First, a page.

Sex as Betrayal 

Spontaneous Productions draws Closer

Visual Arts Collective, a newish gallery and performance space, is the new downtown home of local theater group Spontaneous Productions and the crew is quickly approaching opening night (Friday, May 12) of their second play of the season, Patrick Marber's Closer.

Closer is the story about deception, manipulation and betrayal as the relationships of two couples intersect when a man from one pair gets involved with the woman from the other. Emotional ruthlessness ensues. It's likely that Boise audiences are more familiar with the 2005 film version than the play that debuted in 1997, but they are very different in the feel and treatment of the material.

In fact, the company didn't want to do the play at first, based on how the group felt about the movie's negative focus. But after reading it, Mike Silva of Spontaneous Productions says they saw a brilliant, complex work. Though Closer focuses heavily on sex--particularly stressed by the movie--the play's use of sexuality in the plot is integral to understanding and connecting to its complicated, good-characters-making-bad-choices.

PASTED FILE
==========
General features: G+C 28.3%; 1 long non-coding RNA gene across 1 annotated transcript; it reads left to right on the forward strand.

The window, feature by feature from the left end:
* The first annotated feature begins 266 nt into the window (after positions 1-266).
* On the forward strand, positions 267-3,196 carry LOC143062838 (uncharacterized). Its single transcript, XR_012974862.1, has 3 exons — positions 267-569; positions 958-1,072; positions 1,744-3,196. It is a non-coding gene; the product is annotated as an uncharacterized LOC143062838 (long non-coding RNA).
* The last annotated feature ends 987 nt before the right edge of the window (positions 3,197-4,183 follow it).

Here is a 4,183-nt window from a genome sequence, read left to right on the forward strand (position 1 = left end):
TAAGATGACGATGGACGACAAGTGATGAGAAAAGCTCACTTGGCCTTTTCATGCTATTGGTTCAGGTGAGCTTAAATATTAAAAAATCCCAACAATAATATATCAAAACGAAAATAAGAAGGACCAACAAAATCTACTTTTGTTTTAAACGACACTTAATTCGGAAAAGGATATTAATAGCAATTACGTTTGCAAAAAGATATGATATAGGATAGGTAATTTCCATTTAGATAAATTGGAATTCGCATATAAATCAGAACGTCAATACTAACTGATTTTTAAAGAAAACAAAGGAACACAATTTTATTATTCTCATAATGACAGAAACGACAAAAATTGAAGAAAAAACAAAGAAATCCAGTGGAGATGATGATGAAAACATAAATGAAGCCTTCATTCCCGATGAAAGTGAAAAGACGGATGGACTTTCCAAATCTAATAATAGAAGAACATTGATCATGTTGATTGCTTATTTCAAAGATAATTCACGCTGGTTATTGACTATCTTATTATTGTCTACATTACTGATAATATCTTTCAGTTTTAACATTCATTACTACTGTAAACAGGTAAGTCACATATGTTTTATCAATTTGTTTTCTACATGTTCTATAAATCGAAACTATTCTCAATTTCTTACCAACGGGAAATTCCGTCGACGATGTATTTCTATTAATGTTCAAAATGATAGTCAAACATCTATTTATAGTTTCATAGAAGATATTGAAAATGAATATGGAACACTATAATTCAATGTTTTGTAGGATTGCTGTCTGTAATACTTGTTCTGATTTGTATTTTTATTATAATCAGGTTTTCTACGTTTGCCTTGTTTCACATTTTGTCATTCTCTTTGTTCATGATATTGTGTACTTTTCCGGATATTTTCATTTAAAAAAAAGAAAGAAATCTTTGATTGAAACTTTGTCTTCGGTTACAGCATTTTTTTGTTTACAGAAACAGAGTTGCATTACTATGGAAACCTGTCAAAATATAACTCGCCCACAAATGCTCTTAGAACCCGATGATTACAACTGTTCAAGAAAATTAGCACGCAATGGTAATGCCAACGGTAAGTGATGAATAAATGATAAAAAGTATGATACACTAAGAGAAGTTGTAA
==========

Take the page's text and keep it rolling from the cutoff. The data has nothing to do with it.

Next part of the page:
The play also allowed the company--which prizes creative freedom--to experiment with the particulars of the unique layout of VaC's space, too. "We are able in this new space to come up with some innovative staging," Silva say.

Closer is the second of the four plays in Spontaneous's 2006 season (its first at VaC). The first was Exonerated, an intense play about six real people convicted, sentenced to death and later exonerated. "I feel [Closer] is also very intense and compelling but on relationships," says Silva. "I feel very good about it."

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